Drug Overdose Immunity and Good Samaritan Laws

Drug overdose death rates have continued to rise, according to the Centers for Disease Control.  More than 25,000 Americans died of a drug overdose in 2015, the majority caused by opioids.  Since 2010, thirty states have experienced increases in opioid deaths and the increase in deaths from 2014 to 2015 can most likely be attributed to heroin and illicitly manufactured fentanyl.

In 2016 nearly every state enacted legislation addressing opioids, including heroin and prescription drugs, and in 2017 the majority of states have again enacted legislation on this issue.  Policymakers have sought solutions that will help curb use and overdose by expanding access to treatment, increasing diversion opportunities and funding, modifying penalties, expanding Good Samaritan immunity, and increasing Naloxone access.

Opioid overdoses can be reversed with the timely administration of a medication called Naloxone.  Naloxone is a “rescue drug” that has been approved by the FDA and can be administered in a number of ways that make it possible for a lay person to use.  The drug has no abuse potential and counteracts the life-threatening effects of an overdose.  Seeking professional medical assistance after administering Naloxone, however, is important because it is a temporary drug and multiple administrations may be necessary if overdose symptoms return.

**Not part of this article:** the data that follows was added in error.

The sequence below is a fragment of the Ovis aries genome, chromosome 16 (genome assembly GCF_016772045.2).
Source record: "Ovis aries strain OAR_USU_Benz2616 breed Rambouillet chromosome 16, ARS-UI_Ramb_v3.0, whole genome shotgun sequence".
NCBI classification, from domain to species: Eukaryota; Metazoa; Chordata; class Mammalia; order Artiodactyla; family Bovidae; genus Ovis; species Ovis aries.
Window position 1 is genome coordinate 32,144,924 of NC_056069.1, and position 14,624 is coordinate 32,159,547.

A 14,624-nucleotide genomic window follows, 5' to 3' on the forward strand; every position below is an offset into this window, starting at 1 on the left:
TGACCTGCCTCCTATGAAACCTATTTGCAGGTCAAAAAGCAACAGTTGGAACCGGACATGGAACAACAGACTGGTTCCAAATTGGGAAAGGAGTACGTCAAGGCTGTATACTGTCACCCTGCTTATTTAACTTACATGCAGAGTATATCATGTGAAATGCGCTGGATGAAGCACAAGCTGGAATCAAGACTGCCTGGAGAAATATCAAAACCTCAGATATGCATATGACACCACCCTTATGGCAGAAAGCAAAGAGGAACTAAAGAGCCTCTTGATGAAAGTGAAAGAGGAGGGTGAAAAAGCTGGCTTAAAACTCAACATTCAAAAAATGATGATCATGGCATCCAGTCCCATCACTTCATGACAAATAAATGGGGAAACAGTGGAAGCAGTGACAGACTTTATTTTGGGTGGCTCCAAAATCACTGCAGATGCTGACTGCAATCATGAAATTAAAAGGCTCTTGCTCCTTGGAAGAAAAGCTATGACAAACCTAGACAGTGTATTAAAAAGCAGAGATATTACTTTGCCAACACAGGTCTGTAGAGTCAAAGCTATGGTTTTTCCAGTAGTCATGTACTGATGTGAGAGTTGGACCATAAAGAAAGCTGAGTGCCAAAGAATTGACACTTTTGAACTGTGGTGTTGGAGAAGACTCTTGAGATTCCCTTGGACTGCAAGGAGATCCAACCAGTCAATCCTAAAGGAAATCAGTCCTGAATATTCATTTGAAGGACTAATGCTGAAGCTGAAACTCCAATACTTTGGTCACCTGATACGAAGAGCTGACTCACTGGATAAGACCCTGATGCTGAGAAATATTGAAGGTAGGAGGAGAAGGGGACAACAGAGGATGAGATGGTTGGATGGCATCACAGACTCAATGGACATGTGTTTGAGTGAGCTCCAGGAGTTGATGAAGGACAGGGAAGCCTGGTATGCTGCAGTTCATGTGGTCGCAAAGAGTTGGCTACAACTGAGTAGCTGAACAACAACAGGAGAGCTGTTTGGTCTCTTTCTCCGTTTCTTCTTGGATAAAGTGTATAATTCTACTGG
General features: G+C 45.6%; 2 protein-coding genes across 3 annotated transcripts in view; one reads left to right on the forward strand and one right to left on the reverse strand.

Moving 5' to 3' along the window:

To encourage people to seek out medical attention for an overdose or follow-up care after Naloxone has been administered, 40 states and the District of Columbia have enacted some form of a Good Samaritan or 911 drug immunity law.  These laws generally provide immunity from arrest, charge or prosecution for certain controlled substance possession and paraphernalia offenses when a person who is either experiencing an opiate-related overdose or observing one calls 911 for assistance or seeks medical attention.  State laws are also increasingly providing immunity from violations of pretrial, probation or parole conditions and violations of protection or restraining orders.

These laws often require a caller to have reasonable belief that someone is experiencing an overdose emergency and is reporting that emergency in good faith.  Good faith is often defined to exclude seeking help during the course of the execution of an arrest or a search warrant.  Some laws also specify the immunity for covered offenses is not ground for suppression of evidence of other crimes.  Other requirements frequently include remaining on scene until help arrives and cooperating with emergency personnel when they arrive.